Saturday, December 21, 2013

January 2-6 Potentially Significant Winter Storm

I'm looking at the January 2-6 period for a potentially significant winter storm.

ECMWF Ensemble 500mb height anomaly forecast for December 28

GFS Ensemble 500mb height anomaly forecast for December 27
Global ensemble guidance is in good agreement that an anomalously strong storm will push through Japan in the two or three days after Christmas. The GFS Ensembles push the energy out of Japan 12 hours quicker than the European ensembles, but the main point right now is that there very well could be another significant storm system pushing through East Asia. Using the 6-10 day correlation between East Asian weather and United States weather, I am monitoring the nation for another potentially significant winter storm. I say it could be significant, because the East Asian system looks to be strong. Thus, the system in the US has a good chance of being strong around the January 2-6 period.

The jet stream pattern from the ECMWF ensemble set leading up to the storm looks very interesting. We see the two branches of the jet stream separating over the northeast Pacific, leading to ridging in those waters and in the West Coast. We then see the two branches merge again over the East US, which tells me this might be an East Coast storm.



Teleconnections don't look to be too favorable for an East Coast snowstorm, with ridging continuing across the Southeast thanks to the positive phase of the North Atlantic Oscillation (NAO). This Southeast ridging pattern is confirmed with the projected negative Pacific North American (PNA) index. Both of these lead me to believe that while an East Coast storm would appear possible based on the jet stream pattern above, I would expect the pattern to be relatively similar to the one currently in place across the nation. That would mean this potentially significant storm may affect the Plains, Midwest and Great Lakes again, in relatively similar fashion to the December 20-23 winter storm.

The West Pacific Oscillation (WPO) and East Pacific Oscillation (EPO) are projected to be negative during this timeframe, meaning cold air could be more prevalent than what we are seeing right now. While cold air availability is a case-by-case basis for winter storms, this upcoming potentially significant winter storm should have at least some base of cold air to work with, especially if the -WPO and -EPO cooperate as they should.

Andrew

13 comments:

Shawn said...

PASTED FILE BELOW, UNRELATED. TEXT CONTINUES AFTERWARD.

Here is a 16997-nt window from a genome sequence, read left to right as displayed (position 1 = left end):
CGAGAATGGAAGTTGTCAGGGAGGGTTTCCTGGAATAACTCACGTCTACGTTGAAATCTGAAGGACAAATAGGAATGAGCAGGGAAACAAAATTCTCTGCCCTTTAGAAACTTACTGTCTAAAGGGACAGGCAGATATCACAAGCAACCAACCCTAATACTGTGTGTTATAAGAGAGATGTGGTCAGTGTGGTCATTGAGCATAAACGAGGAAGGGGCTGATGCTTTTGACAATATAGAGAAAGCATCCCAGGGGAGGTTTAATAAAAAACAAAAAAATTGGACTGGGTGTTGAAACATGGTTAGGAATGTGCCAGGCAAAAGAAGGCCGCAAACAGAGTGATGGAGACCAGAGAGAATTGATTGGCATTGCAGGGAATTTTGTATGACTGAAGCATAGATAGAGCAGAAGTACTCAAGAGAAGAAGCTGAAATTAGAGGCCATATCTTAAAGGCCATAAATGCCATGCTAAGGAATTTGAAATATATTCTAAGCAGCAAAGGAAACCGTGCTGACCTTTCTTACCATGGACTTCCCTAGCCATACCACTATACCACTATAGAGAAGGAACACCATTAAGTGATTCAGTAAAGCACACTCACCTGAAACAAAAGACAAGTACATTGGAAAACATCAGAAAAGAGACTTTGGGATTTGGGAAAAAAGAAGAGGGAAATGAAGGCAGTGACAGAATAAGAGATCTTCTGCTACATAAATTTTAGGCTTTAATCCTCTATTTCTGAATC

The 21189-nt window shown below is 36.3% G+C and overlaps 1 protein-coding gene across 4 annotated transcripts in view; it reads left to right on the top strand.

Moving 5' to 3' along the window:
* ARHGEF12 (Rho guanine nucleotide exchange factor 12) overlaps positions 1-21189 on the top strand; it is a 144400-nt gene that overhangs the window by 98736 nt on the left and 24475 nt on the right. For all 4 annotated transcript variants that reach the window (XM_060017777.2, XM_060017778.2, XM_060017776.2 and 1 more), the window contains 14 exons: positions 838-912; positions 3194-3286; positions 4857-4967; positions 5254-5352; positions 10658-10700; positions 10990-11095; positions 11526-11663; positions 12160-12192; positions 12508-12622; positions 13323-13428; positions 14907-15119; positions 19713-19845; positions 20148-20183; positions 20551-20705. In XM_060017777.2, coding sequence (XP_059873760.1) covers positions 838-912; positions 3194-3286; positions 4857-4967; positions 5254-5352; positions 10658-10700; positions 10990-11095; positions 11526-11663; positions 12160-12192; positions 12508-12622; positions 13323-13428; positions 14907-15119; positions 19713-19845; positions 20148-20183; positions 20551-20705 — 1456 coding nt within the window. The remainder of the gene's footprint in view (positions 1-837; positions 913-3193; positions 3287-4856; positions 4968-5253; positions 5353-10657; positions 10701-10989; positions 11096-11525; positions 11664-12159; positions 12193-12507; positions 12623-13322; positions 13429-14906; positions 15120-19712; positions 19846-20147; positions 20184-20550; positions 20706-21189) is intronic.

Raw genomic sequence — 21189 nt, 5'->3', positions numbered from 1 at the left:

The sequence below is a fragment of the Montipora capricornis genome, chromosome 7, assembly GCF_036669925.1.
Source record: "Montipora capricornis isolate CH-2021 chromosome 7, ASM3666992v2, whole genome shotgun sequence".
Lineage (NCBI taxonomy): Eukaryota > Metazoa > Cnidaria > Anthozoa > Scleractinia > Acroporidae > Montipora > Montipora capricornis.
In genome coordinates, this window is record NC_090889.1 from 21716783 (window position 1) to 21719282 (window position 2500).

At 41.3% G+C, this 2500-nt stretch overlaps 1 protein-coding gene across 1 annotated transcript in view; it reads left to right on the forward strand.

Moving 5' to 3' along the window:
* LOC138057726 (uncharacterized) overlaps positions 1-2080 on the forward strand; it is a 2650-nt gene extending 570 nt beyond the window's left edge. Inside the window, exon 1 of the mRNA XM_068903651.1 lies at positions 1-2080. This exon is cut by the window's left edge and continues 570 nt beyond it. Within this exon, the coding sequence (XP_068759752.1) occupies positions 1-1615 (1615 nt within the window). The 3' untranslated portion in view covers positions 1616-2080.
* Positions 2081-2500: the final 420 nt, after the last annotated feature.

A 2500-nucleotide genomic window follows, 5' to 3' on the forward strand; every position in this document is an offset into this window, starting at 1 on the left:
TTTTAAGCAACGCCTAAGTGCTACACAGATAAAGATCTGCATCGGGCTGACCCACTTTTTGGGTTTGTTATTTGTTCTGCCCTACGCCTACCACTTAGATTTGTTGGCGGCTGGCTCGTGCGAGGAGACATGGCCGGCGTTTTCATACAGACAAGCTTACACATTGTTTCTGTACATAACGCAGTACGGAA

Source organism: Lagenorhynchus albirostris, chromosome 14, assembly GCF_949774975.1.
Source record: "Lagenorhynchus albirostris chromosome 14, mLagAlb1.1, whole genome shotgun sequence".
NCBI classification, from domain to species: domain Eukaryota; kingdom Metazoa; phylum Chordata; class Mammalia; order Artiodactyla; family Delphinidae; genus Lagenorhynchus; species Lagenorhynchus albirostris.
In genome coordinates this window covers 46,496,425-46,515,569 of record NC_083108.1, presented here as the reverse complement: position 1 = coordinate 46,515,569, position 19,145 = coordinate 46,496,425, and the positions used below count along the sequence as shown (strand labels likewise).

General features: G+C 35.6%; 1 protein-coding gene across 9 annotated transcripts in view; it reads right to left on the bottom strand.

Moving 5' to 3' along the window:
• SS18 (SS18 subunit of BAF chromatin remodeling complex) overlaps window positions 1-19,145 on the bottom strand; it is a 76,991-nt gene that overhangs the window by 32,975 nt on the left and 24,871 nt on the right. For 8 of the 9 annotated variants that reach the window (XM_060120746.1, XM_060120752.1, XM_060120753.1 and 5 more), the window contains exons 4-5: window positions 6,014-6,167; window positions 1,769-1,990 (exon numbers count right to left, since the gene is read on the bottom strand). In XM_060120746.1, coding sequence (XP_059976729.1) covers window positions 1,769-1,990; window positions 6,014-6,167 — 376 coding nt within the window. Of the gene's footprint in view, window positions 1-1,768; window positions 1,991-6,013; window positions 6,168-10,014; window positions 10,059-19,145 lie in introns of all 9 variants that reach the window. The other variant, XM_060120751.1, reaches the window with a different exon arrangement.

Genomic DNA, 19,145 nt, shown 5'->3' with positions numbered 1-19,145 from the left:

This is another wonderful blog post Andrew! Is there a possibility that this next storm could go quite a bit further south putting areas like central/east central Missouri in the heaviest snow bands?

And do you think this storm will be even stronger than this one especially on the coldest side of the storm?

Anonymous said...

Is there a chance the Southeast could see some snow?

Anonymous said...

Yes, we are over due in St. Louis county. There is something with storms as they approach this specific area- they split, die off, veer north or south, then quite often regroup again..

Hunter Eastin said...

Do you know if there is any possibility that this ridging over the southeast could weaken enough to allow a winter storm to come through before winter ends? (Maybe hitting East Tennessee?)

Anonymous said...

Meaning this storm may sweep oregon coast again? Before heading east?

Anonymous said...

I don't know if I could psyche myself for another roller coaster ride. That last storm has to be what meteorologists live for, but for me Andrew please just give me an old fashioned blizzard in Chicago Metro. I like when everything comes to a grinding halt and you can just enjoy the weather. I'm hoping this one has more cold air to work with and a slightly southeast track.:)

Armando Salvadore said...

Great blog andrew nicely done. Just putting it out there that it seems in distant future specifically days 8-14 it seems cold it reloading, ridging in northwest pacific (-epo) which seems to "hook" over the top with siberian ridge trapping pv. Then a piece looks to come down like over lakes, which would suppress that storm and keep it from heading toward midwest. Much can happen though because of the uncertainty, plus at same time mjo heading into fav phases for east. Not too sure of blocking, but much at the table here.

Cameron Jourdan Fry said...

I thought the AO/NAO was starting to trend towards negative/neutral territory respectively? I sure hope the Ohio/Mississippi River valleys can cash in this go around!

Anonymous said...

i really like this blog but here lately it seems like a lot of questions dont get answered.
nothing personal i know there is a lot of research that goes into the posts you do but where i was going i guess was like last winter there was others who stepped in and offered answers to some of the questions posted.
i think there were some other
"weathermen" that commented here
anyway i really enjoy the advance notices you provide here
keep up the good work

roadruner said...

Kansas city was to get 5-8 inches and we only got 2 if that. That is the second winter storm warning that really never happened. We are just sitting in front of the window saying "where did it all go" maybe next time. I get together with 2 other guys to watch the radar when any storm is in the area. Keep the Kansas city area in the loop we watch your blogs alot.

Frank-o said...

Here in North Carolina we are running 20 degrees to 30 degreess above "normal".....We have set records for "Warmth".... "What really is "NORMAL" any more.....Here in the NorthWestern Mountains of N.C.....it is just another very boring winter....and it is really starting to look like a "Snowless" winter....which will be yet another record....

Anonymous said...

Dream on people, dream on!

mattzweck said...

I wish we could.get some rain out here in the south West it's too dry.